Posts Tagged ‘using devices during class’

Proof The Distraction of Electronic Devices Means You Aren’t Paying Attention: College Students Checking Phones During Class Have Lower Grades

January 11, 2019

While reading President Trump’s latest tweets may seem like a much better alternative than listening to liberal college professors drone on about politics, a new study suggests that constantly checking your phone during class could come back to haunt you during exam time.

According to a new study in Educational Psychology, students in college classes that are allowed access to electronic devices such as smartphones or tablets that include nonacademic vices such as Facebook or Twitter tend to perform at a lower academic standard compared to classmates attending lectures where such devices were banned.

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In the study, researchers at Rutgers University compared two separate classroom environments for learning: one class allowed tablets and cellphones for student usage, while another class banned the use of electronics entirely during lecture.

In their findings, researchers noted that students enrolled in the class that allowed smartphones and tablets to be used that admitted to using them during class performed approximately 5 percent lower (roughly half a letter grade) on the end of term final examination when compared to the population of students in the class that banned electronics.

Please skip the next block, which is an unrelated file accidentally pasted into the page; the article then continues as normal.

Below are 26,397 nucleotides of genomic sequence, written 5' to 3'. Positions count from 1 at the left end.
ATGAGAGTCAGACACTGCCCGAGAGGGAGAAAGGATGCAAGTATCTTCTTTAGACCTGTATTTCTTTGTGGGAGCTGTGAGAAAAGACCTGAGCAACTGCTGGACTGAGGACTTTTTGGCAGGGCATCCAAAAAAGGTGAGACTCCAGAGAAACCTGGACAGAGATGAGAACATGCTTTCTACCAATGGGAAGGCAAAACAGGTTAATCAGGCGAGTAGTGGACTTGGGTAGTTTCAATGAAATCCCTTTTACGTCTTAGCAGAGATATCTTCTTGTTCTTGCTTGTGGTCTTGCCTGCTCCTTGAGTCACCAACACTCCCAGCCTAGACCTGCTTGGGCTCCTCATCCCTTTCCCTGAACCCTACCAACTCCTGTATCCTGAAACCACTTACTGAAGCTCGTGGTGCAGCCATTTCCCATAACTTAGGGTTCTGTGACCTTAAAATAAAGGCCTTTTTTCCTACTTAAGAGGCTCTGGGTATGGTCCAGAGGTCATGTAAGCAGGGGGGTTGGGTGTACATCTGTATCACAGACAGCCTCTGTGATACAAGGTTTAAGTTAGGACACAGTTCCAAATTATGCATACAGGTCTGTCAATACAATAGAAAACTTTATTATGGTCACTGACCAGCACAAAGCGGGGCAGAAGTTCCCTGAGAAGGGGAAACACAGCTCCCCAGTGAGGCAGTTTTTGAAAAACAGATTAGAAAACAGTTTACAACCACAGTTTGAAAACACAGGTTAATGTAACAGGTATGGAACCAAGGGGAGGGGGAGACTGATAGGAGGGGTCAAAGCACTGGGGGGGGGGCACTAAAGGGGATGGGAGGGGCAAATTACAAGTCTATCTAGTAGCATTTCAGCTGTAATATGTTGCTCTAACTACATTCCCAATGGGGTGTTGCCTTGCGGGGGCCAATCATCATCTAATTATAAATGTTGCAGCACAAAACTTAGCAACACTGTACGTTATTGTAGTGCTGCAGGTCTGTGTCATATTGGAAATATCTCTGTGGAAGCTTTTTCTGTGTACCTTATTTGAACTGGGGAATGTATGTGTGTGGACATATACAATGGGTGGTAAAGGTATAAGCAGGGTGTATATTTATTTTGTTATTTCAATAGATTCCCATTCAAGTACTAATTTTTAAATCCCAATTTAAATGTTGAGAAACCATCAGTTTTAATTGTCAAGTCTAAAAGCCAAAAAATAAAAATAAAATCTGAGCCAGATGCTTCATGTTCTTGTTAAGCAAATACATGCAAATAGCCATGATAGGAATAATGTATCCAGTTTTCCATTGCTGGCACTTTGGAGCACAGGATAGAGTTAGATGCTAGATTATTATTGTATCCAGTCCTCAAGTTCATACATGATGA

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It is also worth noting that students enrolled in the smartphone/tablet-friendly class who did not report using the devices during class performed better than their peers who chose to use the devices, but still did not perform as well as their peers in the class where electronics were banned, suggesting that such devices likely create a disruptive classroom environment that is detrimental to everyone’s grade, not just those who use devices.

The main author of the study, Arnold Glass, noted that while the usage of the devices were most detrimental to the grades of those individuals who were using the devices, the lack of rules banning their use almost certainly impact the information retention of all individuals enrolled in the class.

“These findings should alert the many dedicated students and instructors that dividing attention is having an insidious effect that is impairing their exam performance and final grade,” said Glass. “To help manage the use of devices in the classroom, teachers should explain to students the damaging effect of distractions on retention — not only for themselves, but for the whole class.”

John Patrick (@john_pat_rick) is a graduate of Canisius College and Georgia Southern University. He interned for Red Alert Politics during the summer of 2012 and has continued to contribute regularly.

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